Bestselling and Pulitzer-nominated author Nichoals Carr kicked off this year’s IDPF Digital Book conference with a keynote presentation on the future of reading. This is a topic that has headlined presentations since the digital revolution began, but interestingly, we still don’t have the full picture of what reading will look like in even one year, let alone ten, fifty, or one hundred years.
“I’m suspicious of the ever increasing role that the computer has come to play in society, but as a writer I’ve gained enormous benefits from the computer. It’s also a subject that my own opinions and perspectives on have changed over time.”
Carr spoke to the trends that have been unfolding in the marketplace for books, more specifically which trends have halted.
“When ebook sales were exploding and print sales were stagnant, it seemed a given that ebooks would do to books what MP3s did to discs. The ebook seemed to become the dominant form of the book.”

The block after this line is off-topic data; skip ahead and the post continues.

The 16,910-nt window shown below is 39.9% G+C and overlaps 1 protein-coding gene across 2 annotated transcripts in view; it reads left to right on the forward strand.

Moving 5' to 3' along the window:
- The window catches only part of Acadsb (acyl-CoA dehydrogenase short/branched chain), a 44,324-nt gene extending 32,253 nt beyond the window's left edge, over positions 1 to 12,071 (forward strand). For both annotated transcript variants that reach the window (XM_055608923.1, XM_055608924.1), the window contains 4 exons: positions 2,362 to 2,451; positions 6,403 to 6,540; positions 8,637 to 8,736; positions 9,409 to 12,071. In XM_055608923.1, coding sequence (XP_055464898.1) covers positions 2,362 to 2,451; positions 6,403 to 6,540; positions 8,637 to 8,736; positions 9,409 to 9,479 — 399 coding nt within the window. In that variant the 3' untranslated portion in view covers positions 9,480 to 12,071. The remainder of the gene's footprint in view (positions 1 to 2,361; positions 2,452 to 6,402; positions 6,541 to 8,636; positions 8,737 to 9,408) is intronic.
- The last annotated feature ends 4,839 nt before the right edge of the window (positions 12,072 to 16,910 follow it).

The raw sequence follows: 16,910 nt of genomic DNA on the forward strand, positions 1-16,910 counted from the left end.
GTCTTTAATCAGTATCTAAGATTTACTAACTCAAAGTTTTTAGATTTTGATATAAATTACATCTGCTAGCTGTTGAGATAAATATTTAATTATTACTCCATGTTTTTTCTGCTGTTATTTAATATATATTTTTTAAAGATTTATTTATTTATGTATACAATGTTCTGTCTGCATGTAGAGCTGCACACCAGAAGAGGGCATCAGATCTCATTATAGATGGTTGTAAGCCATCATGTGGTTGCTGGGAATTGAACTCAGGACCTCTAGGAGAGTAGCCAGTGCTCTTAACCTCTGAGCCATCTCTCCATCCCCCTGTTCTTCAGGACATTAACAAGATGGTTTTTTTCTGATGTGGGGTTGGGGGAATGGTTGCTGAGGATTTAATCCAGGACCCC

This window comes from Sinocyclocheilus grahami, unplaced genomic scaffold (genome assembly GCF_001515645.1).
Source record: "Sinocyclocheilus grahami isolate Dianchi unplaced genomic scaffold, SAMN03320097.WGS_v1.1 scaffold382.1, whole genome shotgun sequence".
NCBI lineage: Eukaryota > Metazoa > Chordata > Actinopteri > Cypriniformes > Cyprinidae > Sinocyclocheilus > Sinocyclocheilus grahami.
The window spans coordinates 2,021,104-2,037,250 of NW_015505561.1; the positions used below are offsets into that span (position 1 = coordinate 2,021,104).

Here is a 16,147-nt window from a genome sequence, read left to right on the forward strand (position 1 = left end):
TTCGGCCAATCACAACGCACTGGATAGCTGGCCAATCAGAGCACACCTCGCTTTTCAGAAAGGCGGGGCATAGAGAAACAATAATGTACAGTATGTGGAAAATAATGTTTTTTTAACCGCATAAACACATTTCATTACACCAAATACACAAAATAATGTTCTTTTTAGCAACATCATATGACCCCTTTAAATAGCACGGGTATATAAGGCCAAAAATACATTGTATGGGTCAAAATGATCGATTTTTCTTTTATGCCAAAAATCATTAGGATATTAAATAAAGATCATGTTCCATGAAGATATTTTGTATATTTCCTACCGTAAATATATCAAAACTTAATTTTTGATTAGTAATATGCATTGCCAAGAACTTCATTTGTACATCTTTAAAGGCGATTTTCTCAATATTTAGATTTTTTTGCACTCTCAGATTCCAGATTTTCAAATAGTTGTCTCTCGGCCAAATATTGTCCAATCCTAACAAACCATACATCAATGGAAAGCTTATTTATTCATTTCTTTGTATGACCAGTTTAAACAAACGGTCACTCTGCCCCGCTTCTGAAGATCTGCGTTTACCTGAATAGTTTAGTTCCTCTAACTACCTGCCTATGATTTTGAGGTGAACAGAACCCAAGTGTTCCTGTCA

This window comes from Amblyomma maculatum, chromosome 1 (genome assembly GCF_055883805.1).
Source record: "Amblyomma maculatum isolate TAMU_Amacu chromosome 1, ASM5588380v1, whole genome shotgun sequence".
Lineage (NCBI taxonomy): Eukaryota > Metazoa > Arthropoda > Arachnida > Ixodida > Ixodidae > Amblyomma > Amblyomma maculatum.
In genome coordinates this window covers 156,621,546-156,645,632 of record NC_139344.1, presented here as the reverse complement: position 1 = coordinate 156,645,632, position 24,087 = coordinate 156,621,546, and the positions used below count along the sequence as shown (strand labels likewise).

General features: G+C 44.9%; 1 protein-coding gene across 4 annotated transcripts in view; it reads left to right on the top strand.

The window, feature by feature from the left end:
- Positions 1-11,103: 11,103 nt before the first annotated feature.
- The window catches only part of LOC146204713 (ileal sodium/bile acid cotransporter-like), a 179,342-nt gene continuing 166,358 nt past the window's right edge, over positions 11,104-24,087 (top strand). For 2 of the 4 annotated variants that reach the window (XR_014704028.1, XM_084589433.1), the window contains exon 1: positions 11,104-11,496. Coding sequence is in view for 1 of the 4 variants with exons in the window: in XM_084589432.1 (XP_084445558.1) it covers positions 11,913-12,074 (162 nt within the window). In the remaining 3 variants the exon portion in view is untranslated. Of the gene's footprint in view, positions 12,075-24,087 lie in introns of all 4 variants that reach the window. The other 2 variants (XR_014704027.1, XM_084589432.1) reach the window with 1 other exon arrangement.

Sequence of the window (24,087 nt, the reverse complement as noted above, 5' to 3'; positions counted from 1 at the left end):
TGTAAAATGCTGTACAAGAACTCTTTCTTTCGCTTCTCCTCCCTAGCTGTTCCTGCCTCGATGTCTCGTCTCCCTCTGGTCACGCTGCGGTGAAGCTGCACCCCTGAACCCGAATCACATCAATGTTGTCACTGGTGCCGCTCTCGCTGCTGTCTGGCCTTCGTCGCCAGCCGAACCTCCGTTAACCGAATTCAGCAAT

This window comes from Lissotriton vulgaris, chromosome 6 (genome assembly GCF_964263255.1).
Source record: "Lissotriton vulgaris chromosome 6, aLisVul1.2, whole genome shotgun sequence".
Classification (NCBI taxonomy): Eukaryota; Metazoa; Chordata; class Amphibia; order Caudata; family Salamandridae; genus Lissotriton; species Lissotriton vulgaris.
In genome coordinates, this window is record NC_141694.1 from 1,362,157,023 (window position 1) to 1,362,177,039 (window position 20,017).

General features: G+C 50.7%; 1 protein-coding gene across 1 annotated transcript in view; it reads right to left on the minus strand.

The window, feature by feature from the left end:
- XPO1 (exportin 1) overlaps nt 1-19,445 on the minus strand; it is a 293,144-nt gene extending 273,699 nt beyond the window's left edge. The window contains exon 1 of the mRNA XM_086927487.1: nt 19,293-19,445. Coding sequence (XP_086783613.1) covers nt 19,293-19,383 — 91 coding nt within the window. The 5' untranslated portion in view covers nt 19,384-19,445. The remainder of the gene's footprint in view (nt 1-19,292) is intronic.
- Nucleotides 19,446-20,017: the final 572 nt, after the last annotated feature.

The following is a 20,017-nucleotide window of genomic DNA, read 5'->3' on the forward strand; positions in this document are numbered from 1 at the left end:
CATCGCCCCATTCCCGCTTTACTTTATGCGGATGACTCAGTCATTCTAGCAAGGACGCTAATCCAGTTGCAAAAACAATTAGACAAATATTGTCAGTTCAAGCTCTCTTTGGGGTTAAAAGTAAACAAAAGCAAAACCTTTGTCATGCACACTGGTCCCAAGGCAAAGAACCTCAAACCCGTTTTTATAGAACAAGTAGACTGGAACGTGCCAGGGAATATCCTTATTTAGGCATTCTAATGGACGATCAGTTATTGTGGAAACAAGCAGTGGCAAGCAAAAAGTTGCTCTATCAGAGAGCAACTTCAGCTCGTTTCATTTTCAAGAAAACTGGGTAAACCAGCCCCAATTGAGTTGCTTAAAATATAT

Carr spoke to early projections that print books would be dead within five years. “Today, that prediction sounds crazy…I don’t know much about what will happen next year, but I’m pretty confident that people will still be buying and reading print books.”
“The ebook juggernaut provoked considerable unease about the future of the book.”
Carr examined the sales reports of his own titles, and found a disconnect in what was reportedly happening across the publishing industry. While ebooks did account for a substantial portion of his sells, he was still vastly outselling in print. Ebooks “rocketed” up to their highs, but then seemed to stabilize.
“The contours of a new equilibrium have emerged. Ebook sales growth has not only slowed, it’s acctually flattened out.”
Carr’s statement reflects what he refers to as a maturing of the ebook market. Where initial growth was based on the momentum of device penetration, what we’re seeing now may be more of a realistic look at digital consumption.
“I’m not downplaying the incredible success of digital books. They have become an essential part of the book market. But they haven’t taken over. The print book and the ebook are compliments. Each form has its strengths, its weaknesses, and its place.”